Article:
PET fiber is known to exhibit very poor UV stability. See, I. Ouchi et al, 20 J. Applied Polymer Science (1976) at 1983. In contrast, PENBB exhibits exceptional UV stability.

SUMMARY OF THE INVENTION

Therefore, it is an object of the invention to provide a tent fabric and tent which exhibits excellent resistance to ultraviolet light.

It is another object of the invention to provide a tent fabric and tent which has a much higher initial modulus than PET.

It is another object of the invention to provide a tent fabric and tent which has excellent dimensional stability.

It is another object of the invention to provide a tent fabric which has low creep;

It is another object of the invention to provide a tent fabric and tent which has excellent high temperature property retention;

It is another object of the invention to provide a tent fabric which has very low hot air shrinkage.

These and other objects of the present invention are achieved in the preferred embodiments disclosed below by providing a tent fabric comprised substantially of woven polyethylenenaphthalatebibenzoate (PENBB) yarns.

According to one preferred embodiment of the invention, the PENBB yarns of the fabric exhibit a tenacity loss of 5 percent over twenty days resulting from UV degradation when tested in a QUV weatherometer in accordance with ASTM G-53, and a tenacity loss of 40 percent when tested in a Xenon weatherometer in accordance with ASTM G-53.

According to another preferred embodiment of the invention, the tent fabric comprises a 750 denier spun yarn plain weave fabric having approximately 30 picks per inch (12 picks per cm) and 30 warp ends per inch (12 picks per cm).

According to yet another preferred embodiment of the invention, the yarns of the tent fabric are 500 denier.

According to yet another preferred embodiment of the invention, the tent fabric exhibits a hot air shrinkage of between 0.5 and 1.5 percent.

It is another object of the invention to provide a tent fabric which exhibits warp-wise stretch of approximately 1.3 percent under a load of 200 pounds per inch (35 kg per cm).

According to yet another preferred embodiment of the invention, the PENBB yarns are spun yarns.

According to yet another preferred embodiment of the invention, the PENBB yarns are drawn yarns.

According to yet another preferred embodiment of the invention, the spun PENBB yarns exhibit creep of 1.0 percent at 50 percent break load for 2000 hours.

According to yet another preferred embodiment of the invention, the drawn PENBB yarns exhibit creep of 0.5 percent at 50 percent break load for 2000 hours.

According to yet another preferred embodiment of the invention, the tent fabric according to the various embodiments described in the application is constructed into a tent.

BRIEF DESCRIPTION OF THE DRAWINGS

Some of the objects of the invention have been set forth above. Other objects and advantages of the invention will appear as the invention proceeds when taken in conjunction with the following drawings, in which:

FIG. 1 is a overall perspective view of a tent fabricated from a PENBB fabric according to the present invention;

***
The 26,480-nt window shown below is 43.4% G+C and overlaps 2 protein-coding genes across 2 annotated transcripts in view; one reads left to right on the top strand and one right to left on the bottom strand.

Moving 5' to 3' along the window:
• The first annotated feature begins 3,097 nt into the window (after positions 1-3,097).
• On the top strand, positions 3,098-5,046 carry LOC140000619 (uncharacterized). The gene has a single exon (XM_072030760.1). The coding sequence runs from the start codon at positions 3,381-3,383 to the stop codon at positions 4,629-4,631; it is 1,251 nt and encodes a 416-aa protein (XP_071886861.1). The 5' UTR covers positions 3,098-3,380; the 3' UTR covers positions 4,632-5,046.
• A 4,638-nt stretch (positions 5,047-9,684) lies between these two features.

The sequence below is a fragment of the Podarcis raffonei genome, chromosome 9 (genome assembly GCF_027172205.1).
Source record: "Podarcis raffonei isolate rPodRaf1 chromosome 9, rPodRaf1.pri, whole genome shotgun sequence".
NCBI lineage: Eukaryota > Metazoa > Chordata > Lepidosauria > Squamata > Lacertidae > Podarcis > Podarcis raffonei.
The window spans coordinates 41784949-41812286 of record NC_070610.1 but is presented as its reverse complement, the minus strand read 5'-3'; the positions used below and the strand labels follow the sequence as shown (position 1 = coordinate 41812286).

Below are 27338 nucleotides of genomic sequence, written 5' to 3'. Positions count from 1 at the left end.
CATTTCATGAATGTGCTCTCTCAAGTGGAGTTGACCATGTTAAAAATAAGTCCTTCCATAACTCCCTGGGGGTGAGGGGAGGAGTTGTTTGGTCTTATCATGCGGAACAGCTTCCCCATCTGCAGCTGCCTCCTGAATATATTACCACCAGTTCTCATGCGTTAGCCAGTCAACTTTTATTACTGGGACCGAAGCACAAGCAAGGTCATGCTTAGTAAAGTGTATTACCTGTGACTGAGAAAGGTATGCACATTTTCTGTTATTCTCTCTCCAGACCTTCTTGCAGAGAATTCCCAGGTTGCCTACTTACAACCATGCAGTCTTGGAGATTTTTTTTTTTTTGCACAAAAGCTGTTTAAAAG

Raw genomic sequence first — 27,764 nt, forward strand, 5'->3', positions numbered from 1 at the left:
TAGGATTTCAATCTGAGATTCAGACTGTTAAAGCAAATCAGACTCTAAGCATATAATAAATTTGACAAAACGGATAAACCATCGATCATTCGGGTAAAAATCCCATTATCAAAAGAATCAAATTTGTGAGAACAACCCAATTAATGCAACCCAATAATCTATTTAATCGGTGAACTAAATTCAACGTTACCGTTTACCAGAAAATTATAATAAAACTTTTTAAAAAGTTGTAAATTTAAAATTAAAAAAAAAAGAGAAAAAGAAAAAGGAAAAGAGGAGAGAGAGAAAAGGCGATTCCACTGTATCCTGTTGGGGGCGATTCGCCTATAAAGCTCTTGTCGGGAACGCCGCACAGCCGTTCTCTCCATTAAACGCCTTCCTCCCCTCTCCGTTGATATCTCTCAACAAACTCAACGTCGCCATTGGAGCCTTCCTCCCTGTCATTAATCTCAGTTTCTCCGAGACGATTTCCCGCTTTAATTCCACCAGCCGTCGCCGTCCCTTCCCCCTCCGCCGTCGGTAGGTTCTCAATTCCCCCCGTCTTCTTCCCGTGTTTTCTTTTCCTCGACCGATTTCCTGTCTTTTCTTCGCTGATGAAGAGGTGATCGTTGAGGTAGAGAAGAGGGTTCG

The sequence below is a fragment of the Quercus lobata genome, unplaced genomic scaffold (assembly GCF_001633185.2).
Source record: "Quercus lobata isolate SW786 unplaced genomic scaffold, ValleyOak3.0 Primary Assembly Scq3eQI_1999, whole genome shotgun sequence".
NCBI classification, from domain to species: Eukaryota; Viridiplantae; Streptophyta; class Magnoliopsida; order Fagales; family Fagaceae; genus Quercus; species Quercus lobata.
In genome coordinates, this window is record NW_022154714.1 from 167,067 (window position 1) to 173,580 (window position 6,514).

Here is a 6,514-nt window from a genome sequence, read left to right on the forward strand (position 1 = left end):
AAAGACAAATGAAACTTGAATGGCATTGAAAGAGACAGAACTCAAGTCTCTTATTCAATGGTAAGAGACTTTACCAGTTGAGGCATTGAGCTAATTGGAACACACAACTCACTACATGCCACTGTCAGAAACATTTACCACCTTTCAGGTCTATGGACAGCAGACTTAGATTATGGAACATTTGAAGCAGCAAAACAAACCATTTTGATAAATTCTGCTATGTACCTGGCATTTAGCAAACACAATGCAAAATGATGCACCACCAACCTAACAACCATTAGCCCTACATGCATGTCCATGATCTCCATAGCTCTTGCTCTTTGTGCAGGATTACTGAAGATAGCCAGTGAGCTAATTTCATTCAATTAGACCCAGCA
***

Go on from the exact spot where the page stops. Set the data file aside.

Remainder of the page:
FIG. 2 is a chart plotting tenacity vs. elongation of PENBB spun fiber in comparison with a PET spun fiber;

FIG. 3 is a table illustrating effects on various physical characteristics of yarns exposed to UV in a QUV Weatherometer;

FIG. 4 is a table illustrating effects on various physical characteristics of yarns exposed to UV in a Xenon Weatherometer;

FIG. 5 is a chart plotting UV Stability of PENBB, PET and PEN yarns in terms of yarn tenacity vs. UV exposure time;

FIG. 6 is a chart plotting UV Stability of PENBB, PET and PEN yarns in terms of percent tenacity retention vs. exposure time.

DESCRIPTION OF THE PREFERRED EMBODIMENT AND BEST MODE

Referring now specifically to the drawings, a tent constructed of a fabric according to the present invention is illustrated in FIG. 1 and shown generally at reference numeral 10. The tent 10 is fabricated according to conventional tent construction techniques. The tent 10 can replace tents heretofore fabricated from PET, nylon or PPTA yarns. Tent 10 exhibits the desireable characteristics, i.e., light weight, ease of handling and non-moisture absorbency, of PET while exhibiting other characteristics, i.e., superior UV resistance and very good dimensional stability, which have heretofore generally unsatisfactory characteristics of PET or nylon fiber fabrics.

Fabrication of the tent 10 of PENBB basically involves substitution of PENBB yarns for conventional natural or synthetic-fiber yarns--the respective fibers being sufficiently similar in overall mechanical respects that changes in fabric design and construction will ordinarily be minimal. The differences in the two fibers--PENBB and PET--exhibit themselves in two primary modes. First, PENBB fibers and yarns exhibit greatly enhanced dimensional stability which directly results in an improvement in tent performance at any given time. Second, the inherent superior UV resistance permits the improved tent performance at any given time to extend substantially beyond the point in time when a comparably-constructed PET tent would have deteriorated to the point of needing repair or replacement.